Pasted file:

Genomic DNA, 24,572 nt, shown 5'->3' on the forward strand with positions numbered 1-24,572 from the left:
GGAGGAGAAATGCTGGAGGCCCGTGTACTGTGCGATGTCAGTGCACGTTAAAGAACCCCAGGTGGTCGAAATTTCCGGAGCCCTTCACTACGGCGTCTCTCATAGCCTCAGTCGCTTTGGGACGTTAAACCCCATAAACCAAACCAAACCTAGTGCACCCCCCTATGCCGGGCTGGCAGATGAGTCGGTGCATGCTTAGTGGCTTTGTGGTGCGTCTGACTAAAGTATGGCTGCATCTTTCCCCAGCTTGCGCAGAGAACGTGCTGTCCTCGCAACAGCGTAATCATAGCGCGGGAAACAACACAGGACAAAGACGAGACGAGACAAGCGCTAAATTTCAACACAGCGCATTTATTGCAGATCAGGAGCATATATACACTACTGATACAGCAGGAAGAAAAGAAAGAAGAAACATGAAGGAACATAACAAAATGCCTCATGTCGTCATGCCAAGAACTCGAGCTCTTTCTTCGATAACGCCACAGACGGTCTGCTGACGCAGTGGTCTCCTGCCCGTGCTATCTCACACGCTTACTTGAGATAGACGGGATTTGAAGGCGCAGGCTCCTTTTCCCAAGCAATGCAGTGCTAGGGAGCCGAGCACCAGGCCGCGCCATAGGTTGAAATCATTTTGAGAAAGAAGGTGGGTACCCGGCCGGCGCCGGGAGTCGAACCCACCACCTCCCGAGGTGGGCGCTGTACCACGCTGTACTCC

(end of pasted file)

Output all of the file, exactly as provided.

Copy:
Genomic DNA, 24,572 nt, shown 5'->3' on the forward strand with positions numbered 1-24,572 from the left:
GGAGGAGAAATGCTGGAGGCCCGTGTACTGTGCGATGTCAGTGCACGTTAAAGAACCCCAGGTGGTCGAAATTTCCGGAGCCCTTCACTACGGCGTCTCTCATAGCCTCAGTCGCTTTGGGACGTTAAACCCCATAAACCAAACCAAACCTAGTGCACCCCCCTATGCCGGGCTGGCAGATGAGTCGGTGCATGCTTAGTGGCTTTGTGGTGCGTCTGACTAAAGTATGGCTGCATCTTTCCCCAGCTTGCGCAGAGAACGTGCTGTCCTCGCAACAGCGTAATCATAGCGCGGGAAACAACACAGGACAAAGACGAGACGAGACAAGCGCTAAATTTCAACACAGCGCATTTATTGCAGATCAGGAGCATATATACACTACTGATACAGCAGGAAGAAAAGAAAGAAGAAACATGAAGGAACATAACAAAATGCCTCATGTCGTCATGCCAAGAACTCGAGCTCTTTCTTCGATAACGCCACAGACGGTCTGCTGACGCAGTGGTCTCCTGCCCGTGCTATCTCACACGCTTACTTGAGATAGACGGGATTTGAAGGCGCAGGCTCCTTTTCCCAAGCAATGCAGTGCTAGGGAGCCGAGCACCAGGCCGCGCCATAGGTTGAAATCATTTTGAGAAAGAAGGTGGGTACCCGGCCGGCGCCGGGAGTCGAACCCACCACCTCCCGAGGTGGGCGCTGTACCACGCTGTACTCC